O'Rourke's plan also involves "$250 billion in direct resources that will catalyze follow-on private investment, creation of new businesses, and discovery of new science." The bulk of these funds (80 percent) would bankroll research "to dramatically and rapidly achieve net-zero emissions while growing our economy." The rest would fund climate science.

The Alt-GND also calls for $650 billion to "mobilize at least $1.2 trillion to invest in "Our People and Communities."

"Together, we will invest in the poor and minority communities that so often bear the brunt — both those on the front-lines of a changing climate and those disrupted by the forces of an economy in transition," the plan explains.

The intersectional pablum continues: "Not only will those communities be the focus of our investment, they will also be the source of our inspiration and leadership. After all, we cannot, and will not be able to address this challenge without organized labor, farmers and ranchers, communities of color, businesses, or the young people who have the most to lose and the most to contribute."

This money would go to housing grants, transportation grants, health grants, AmeriCorps, and more.

3. Net-zero emissions by 2050

The last two parts of O'Rourke's plan are far less detailed. The Alt-GND promises that "Beto will work with Congress to enact a legally enforceable standard — within his first 100 days. This standard will send a clear price signal to the market while putting in place a mechanism that will ensure the environmental integrity of this endeavor — providing us with the confidence that we are moving at least as quickly as we need in order to meet a 2050 deadline."

O'Rourke's legislation will demand America hits net zero carbon emissions by 2050, and reaches the halfway point of that goal in 2030, in less than ten years (if he becomes president in 2021).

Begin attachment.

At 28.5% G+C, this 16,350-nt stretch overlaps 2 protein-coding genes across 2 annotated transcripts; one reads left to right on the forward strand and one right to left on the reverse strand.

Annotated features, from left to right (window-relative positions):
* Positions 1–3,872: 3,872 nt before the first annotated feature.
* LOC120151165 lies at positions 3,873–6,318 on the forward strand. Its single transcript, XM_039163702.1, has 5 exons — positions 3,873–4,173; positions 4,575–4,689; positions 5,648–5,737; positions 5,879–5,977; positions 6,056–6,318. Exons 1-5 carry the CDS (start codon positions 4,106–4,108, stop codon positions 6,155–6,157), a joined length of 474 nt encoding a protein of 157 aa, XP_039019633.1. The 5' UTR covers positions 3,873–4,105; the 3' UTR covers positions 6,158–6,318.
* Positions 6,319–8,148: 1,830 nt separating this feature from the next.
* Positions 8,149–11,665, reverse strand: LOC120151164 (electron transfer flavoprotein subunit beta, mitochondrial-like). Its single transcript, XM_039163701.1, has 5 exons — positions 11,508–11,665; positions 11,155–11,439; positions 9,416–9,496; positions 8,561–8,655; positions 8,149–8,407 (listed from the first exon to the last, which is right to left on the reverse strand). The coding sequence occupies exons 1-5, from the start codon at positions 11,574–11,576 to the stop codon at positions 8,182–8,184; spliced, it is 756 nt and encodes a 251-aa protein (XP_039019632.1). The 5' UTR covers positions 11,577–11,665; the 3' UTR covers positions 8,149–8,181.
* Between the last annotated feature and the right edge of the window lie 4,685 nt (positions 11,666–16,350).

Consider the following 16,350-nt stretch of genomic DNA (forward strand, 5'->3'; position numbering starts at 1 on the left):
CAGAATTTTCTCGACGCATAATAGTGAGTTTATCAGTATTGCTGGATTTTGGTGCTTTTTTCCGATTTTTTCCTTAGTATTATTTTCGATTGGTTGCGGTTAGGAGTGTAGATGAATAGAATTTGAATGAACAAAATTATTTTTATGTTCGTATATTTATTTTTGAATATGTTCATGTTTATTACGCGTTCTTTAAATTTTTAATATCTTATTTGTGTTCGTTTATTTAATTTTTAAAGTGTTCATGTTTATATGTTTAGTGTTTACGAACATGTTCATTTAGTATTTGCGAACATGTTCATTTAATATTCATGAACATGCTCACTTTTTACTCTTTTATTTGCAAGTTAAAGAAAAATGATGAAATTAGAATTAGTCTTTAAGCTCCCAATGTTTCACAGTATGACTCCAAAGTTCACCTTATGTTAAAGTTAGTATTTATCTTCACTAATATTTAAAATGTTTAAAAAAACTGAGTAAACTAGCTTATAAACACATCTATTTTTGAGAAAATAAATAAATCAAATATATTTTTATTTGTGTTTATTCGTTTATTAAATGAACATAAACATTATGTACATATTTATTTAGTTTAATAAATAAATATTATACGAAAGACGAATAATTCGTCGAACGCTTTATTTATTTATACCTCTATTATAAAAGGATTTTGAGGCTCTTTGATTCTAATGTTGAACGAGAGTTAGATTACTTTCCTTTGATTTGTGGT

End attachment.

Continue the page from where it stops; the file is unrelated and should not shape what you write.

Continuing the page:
4. Defend communities

Finally, the Alt-GND promises new initiatives to defend "communities — across states, territories, and tribal nations — that are preparing for and fighting against fires, floods, droughts, and hurricanes."

O'Rourke would increase pre-disaster mitigation grants ten-fold, change the law to force post-disaster construction to be stronger, manage ecosystems to defend against climate-related risks, expand federal crop insurance, train first responders for climate disasters, and strengthening military bases against climate danger.

This final part of the Alt-GND suggests that no amount of big government climate-focused reform can prevent disasters fueled by climate change. Is this a tacit acknowledgment that the entire effort is wrong-headed? Why are investments to fight climate disasters still necessary even after remaking the entire economy to prevent climate change?

The Green New Deal would cost at least $49 trillion — some estimates place it at $93 trillion. Ocasio-Cortez's plan is a resolution, however, not a bill. By contrast, O'Rourke's plan — which adopts many of the Green New Deal's worst proposals — is a presidential candidate's platform, spelled out in executive orders, government grants, and legislative proposals.

O'Rourke seems intent on repurposing the Green New Deal as his own, and visiting Yosemite National Park to prove his love for the environment.

This radical new proposal comes at a tough time for the former congressman, however. Shortly after he entered the presidential race, another fresh-faced candidate stole his thunder. Pete Buttigieg, the military veteran and Rhodes scholar who serves as the openly gay mayor of South Bend, Ind., outpaced O'Rourke in the media and in the polls. In many ways, Buttigieg was the better Beto.

Perhaps the Alt-GND will help O'Rourke get his mojo back. It is far more likely to unleash a flurry of Democratic proposals, however, as each presidential candidate seeks to prove himself or herself more radical, more intersectional, and more obsessed with the impending climate crisis than his or her opponents.

Americans should not forget that predictions of climate disaster date back to the 1970s, when global cooling was the threat. Last year, predictions that the Maldives would sink beneath the waves proved just as hollow.

Follow Tyler O'Neil, the author of this article, on Twitter at @Tyler2ONeil.